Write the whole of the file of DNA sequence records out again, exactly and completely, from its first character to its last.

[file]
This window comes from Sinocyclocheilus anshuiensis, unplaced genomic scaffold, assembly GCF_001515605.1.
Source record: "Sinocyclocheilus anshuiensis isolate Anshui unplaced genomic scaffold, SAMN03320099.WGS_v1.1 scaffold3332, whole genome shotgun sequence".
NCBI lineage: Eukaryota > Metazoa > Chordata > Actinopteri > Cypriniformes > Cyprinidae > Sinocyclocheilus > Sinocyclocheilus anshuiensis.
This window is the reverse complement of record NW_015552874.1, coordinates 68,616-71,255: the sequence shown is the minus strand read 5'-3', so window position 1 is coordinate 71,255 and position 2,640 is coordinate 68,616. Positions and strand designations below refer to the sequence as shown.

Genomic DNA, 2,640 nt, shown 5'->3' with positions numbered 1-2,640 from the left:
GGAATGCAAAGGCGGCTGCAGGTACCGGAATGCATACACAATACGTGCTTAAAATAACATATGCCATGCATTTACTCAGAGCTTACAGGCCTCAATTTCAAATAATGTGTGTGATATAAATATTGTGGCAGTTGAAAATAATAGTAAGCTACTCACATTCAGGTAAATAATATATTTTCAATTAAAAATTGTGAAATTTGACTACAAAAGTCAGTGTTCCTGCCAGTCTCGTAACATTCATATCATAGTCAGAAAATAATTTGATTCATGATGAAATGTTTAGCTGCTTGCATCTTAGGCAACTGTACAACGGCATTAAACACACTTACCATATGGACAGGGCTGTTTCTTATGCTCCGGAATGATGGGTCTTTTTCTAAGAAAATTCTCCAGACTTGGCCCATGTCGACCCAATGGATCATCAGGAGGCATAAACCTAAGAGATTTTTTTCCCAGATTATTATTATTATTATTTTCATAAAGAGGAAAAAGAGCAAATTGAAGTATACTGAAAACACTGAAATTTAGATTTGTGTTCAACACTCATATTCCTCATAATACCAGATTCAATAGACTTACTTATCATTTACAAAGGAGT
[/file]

This window comes from Sinocyclocheilus anshuiensis, unplaced genomic scaffold, assembly GCF_001515605.1.
Source record: "Sinocyclocheilus anshuiensis isolate Anshui unplaced genomic scaffold, SAMN03320099.WGS_v1.1 scaffold3332, whole genome shotgun sequence".
NCBI lineage: Eukaryota > Metazoa > Chordata > Actinopteri > Cypriniformes > Cyprinidae > Sinocyclocheilus > Sinocyclocheilus anshuiensis.
This window is the reverse complement of record NW_015552874.1, coordinates 68,616-71,255: the sequence shown is the minus strand read 5'-3', so window position 1 is coordinate 71,255 and position 2,640 is coordinate 68,616. Positions and strand designations below refer to the sequence as shown.

Genomic DNA, 2,640 nt, shown 5'->3' with positions numbered 1-2,640 from the left:
GGAATGCAAAGGCGGCTGCAGGTACCGGAATGCATACACAATACGTGCTTAAAATAACATATGCCATGCATTTACTCAGAGCTTACAGGCCTCAATTTCAAATAATGTGTGTGATATAAATATTGTGGCAGTTGAAAATAATAGTAAGCTACTCACATTCAGGTAAATAATATATTTTCAATTAAAAATTGTGAAATTTGACTACAAAAGTCAGTGTTCCTGCCAGTCTCGTAACATTCATATCATAGTCAGAAAATAATTTGATTCATGATGAAATGTTTAGCTGCTTGCATCTTAGGCAACTGTACAACGGCATTAAACACACTTACCATATGGACAGGGCTGTTTCTTATGCTCCGGAATGATGGGTCTTTTTCTAAGAAAATTCTCCAGACTTGGCCCATGTCGACCCAATGGATCATCAGGAGGCATAAACCTAAGAGATTTTTTTCCCAGATTATTATTATTATTATTTTCATAAAGAGGAAAAAGAGCAAATTGAAGTATACTGAAAACACTGAAATTTAGATTTGTGTTCAACACTCATATTCCTCATAATACCAGATTCAATAGACTTACTTATCATTTACAAAGGAGT